Sri Lanka: Clear the Way

Journalists have been barred from covering the war in Sri Lanka's battered northern region, and now aid workers are out of the picture. As government forces aggressively advance toward the Tamil Tiger capital, Kilinochchi, tens of thousands of displaced Tamils have lost the only bulwark between them and two sides with grim human rights records.

After the government ordered aid workers last week to leave the rebel-held Vanni area, saying it could not guarantee their safety, hundreds of civilians protested against their departure. Scores blocked roads to prevent UN vehicles from leaving the conflict zone. They knew it could only spell worse.


By Tuesday, nearly all UN personnel had cleared out. Spokesman Gordon Weiss said some relief operations to distribute food, clean water and medicine would continue near exit points, but warned that a "vacuum needs to be filled."

The UN had earlier announced that aid supplies were running "dangerously low", adding that many of the estimated 160,000 people displaced so far by fighting had to relocate repeatedly to stay out of harm's way.

Government officials maintain the military will step in and take care of those who have fled the violence, though a relief strategy is vague. At this juncture, the overriding objective is to push deeper into Tiger territory. President Mahinda Rajapakse said this week he thinks the rebels will be crushed by December, and that ceasefire talks are out of the question.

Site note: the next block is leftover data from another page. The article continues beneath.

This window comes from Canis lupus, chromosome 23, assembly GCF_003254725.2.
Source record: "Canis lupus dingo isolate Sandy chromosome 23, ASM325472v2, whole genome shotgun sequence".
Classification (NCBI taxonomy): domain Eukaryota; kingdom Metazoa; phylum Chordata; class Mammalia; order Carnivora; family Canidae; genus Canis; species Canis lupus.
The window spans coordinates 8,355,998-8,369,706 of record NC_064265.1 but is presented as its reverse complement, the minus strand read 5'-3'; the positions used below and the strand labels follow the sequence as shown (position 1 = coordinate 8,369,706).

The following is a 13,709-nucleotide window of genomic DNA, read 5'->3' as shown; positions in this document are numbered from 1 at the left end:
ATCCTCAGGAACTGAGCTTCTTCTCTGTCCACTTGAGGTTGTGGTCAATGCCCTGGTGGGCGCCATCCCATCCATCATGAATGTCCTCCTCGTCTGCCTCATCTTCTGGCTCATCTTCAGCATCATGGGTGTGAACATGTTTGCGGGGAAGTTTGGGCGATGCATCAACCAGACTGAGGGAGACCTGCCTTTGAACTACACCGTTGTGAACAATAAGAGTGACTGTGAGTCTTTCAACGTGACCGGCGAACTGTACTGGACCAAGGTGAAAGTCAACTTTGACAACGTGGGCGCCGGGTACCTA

The government also wants to avoid a repeat of the August 2006 massacre of 17 local employees of the French aid agency Action Against Hunger in the eastern province, a former Tiger stronghold that was the scene of heavy fighting. Several human rights groups have implicated the military in the execution-style killings, and claim such attacks are used to intimidate anyone who challenge the state's policies.

Aid workers, journalists and rights activists are frequent targets of government-linked groups behind a wave of killings, abductions, arrests and detentions in recent years. The Tamil Tigers have also been accused of gunning down politicians and journalists who oppose them.

In August 2007, the United Nations' relief chief in Sri Lanka, John Holmes, said the country was one of the most dangerous places in the world for aid workers, on par with Iraq and Afghanistan. The government shot back that Holmes was a "terrorist," a move emblematic of the tense relationship it has with aid agencies to this day.

Some colleagues working for ngos based in Sri Lanka tell me it's getting "more and more dirty" as fighting intensifies in the north. Military forces smell victory, and Tamil civilians standing between them and Kilinochchi are unlikely to diminish their zeal. The Tigers, meanwhile, are inclined to use every tool at their disposal, including a human buffer zone should they have to fall back on their capital.

The days ahead look terribly bleak for those stuck between the warring sides. It's less certain where a helping hand will come from, or how news of their plight will even get out. Vanni_sep081